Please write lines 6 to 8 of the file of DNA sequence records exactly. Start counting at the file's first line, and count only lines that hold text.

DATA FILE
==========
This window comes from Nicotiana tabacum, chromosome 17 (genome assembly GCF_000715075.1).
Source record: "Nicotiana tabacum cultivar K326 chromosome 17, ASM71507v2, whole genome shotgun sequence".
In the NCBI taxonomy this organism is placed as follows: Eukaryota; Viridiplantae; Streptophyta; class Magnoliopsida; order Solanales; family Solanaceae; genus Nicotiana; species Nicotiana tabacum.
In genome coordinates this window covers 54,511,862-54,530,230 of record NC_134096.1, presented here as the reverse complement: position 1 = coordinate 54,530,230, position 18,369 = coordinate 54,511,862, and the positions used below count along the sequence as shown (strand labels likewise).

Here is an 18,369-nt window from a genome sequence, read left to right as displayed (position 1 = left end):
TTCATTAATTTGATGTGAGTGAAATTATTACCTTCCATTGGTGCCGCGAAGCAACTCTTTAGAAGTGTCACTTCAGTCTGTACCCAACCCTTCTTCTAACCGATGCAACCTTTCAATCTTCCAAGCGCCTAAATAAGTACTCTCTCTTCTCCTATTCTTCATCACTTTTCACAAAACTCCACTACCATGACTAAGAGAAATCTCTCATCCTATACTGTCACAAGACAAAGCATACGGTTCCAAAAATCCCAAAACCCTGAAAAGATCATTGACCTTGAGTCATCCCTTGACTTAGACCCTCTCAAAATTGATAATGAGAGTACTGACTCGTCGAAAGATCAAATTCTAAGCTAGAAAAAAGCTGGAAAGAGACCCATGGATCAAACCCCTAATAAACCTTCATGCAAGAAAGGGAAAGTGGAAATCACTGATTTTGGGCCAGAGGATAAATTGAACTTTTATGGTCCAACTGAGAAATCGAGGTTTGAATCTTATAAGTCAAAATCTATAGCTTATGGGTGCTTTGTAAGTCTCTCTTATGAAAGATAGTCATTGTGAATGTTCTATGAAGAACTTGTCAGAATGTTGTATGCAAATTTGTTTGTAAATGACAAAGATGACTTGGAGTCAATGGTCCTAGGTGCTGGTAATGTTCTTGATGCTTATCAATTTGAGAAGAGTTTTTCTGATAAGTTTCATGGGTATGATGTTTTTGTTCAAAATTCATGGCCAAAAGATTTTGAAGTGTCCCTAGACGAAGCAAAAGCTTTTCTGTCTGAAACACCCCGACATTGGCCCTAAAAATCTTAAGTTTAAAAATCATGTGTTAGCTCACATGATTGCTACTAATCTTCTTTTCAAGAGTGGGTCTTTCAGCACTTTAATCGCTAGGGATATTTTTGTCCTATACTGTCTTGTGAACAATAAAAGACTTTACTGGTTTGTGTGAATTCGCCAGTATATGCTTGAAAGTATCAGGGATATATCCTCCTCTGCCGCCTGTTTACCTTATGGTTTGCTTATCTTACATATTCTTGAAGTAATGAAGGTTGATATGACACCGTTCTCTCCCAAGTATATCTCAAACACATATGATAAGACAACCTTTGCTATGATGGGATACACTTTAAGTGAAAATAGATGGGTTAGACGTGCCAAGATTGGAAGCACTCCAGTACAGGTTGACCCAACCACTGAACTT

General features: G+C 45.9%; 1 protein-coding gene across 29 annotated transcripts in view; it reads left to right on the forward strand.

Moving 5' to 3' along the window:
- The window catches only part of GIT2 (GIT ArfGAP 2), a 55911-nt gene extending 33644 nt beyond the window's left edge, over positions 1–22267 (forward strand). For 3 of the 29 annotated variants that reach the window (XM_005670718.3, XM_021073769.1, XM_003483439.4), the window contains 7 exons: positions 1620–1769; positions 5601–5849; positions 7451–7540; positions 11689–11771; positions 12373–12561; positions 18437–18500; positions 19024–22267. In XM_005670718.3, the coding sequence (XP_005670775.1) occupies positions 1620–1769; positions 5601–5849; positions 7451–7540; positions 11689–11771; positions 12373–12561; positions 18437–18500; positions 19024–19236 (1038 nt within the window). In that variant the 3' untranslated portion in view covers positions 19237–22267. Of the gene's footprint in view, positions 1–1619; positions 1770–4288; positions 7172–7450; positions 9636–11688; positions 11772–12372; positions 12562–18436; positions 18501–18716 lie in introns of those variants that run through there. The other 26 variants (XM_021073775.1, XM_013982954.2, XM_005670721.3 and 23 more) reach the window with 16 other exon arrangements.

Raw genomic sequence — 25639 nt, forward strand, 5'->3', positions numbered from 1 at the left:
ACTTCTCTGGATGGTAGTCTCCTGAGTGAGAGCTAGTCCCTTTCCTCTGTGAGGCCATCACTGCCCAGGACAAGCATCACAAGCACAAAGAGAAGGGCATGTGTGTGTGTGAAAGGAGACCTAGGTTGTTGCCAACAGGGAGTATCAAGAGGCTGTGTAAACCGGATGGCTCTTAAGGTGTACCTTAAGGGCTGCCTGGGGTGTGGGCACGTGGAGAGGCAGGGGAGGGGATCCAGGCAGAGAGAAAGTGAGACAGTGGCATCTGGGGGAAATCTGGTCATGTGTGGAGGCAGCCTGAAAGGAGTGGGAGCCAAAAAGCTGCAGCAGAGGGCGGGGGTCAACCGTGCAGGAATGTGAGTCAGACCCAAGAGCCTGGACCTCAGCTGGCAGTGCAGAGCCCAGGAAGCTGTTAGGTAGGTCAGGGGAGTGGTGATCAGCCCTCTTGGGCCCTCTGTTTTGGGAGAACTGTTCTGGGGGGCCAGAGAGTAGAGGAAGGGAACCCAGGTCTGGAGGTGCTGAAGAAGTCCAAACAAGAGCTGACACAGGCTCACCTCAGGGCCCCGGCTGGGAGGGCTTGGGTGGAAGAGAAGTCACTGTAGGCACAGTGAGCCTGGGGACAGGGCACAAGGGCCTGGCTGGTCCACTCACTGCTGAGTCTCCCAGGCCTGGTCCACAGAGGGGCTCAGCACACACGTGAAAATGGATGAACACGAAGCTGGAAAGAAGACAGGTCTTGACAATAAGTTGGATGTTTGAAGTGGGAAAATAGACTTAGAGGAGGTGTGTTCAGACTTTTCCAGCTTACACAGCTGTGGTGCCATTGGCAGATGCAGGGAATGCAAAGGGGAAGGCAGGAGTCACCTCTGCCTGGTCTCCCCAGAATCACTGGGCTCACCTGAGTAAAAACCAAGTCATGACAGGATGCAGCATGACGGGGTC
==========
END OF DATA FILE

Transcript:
TTCATTAATTTGATGTGAGTGAAATTATTACCTTCCATTGGTGCCGCGAAGCAACTCTTTAGAAGTGTCACTTCAGTCTGTACCCAACCCTTCTTCTAACCGATGCAACCTTTCAATCTTCCAAGCGCCTAAATAAGTACTCTCTCTTCTCCTATTCTTCATCACTTTTCACAAAACTCCACTACCATGACTAAGAGAAATCTCTCATCCTATACTGTCACAAGACAAAGCATACGGTTCCAAAAATCCCAAAACCCTGAAAAGATCATTGACCTTGAGTCATCCCTTGACTTAGACCCTCTCAAAATTGATAATGAGAGTACTGACTCGTCGAAAGATCAAATTCTAAGCTAGAAAAAAGCTGGAAAGAGACCCATGGATCAAACCCCTAATAAACCTTCATGCAAGAAAGGGAAAGTGGAAATCACTGATTTTGGGCCAGAGGATAAATTGAACTTTTATGGTCCAACTGAGAAATCGAGGTTTGAATCTTATAAGTCAAAATCTATAGCTTATGGGTGCTTTGTAAGTCTCTCTTATGAAAGATAGTCATTGTGAATGTTCTATGAAGAACTTGTCAGAATGTTGTATGCAAATTTGTTTGTAAATGACAAAGATGACTTGGAGTCAATGGTCCTAGGTGCTGGTAATGTTCTTGATGCTTATCAATTTGAGAAGAGTTTTTCTGATAAGTTTCATGGGTATGATGTTTTTGTTCAAAATTCATGGCCAAAAGATTTTGAAGTGTCCCTAGACGAAGCAAAAGCTTTTCTGTCTGAAACACCCCGACATTGGCCCTAAAAATCTTAAGTTTAAAAATCATGTGTTAGCTCACATGATTGCTACTAATCTTCTTTTCAAGAGTGGGTCTTTCAGCACTTTAATCGCTAGGGATATTTTTGTCCTATACTGTCTTGTGAACAATAAAAGACTTTACTGGTTTGTGTGAATTCGCCAGTATATGCTTGAAAGTATCAGGGATATATCCTCCTCTGCCGCCTGTTTACCTTATGGTTTGCTTATCTTACATATTCTTGAAGTAATGAAGGTTGATATGACACCGTTCTCTCCCAAGTATATCTCAAACACATATGATAAGACAACCTTTGCTATGATGGGATACACTTTAAGTGAAAATAGATGGGTTAGACGTGCCAAGATTGGAAGCACTCCAGTACAGGTTGACCCAACCACTGAACTT

General features: G+C 45.9%; 1 protein-coding gene across 29 annotated transcripts in view; it reads left to right on the forward strand.

Moving 5' to 3' along the window: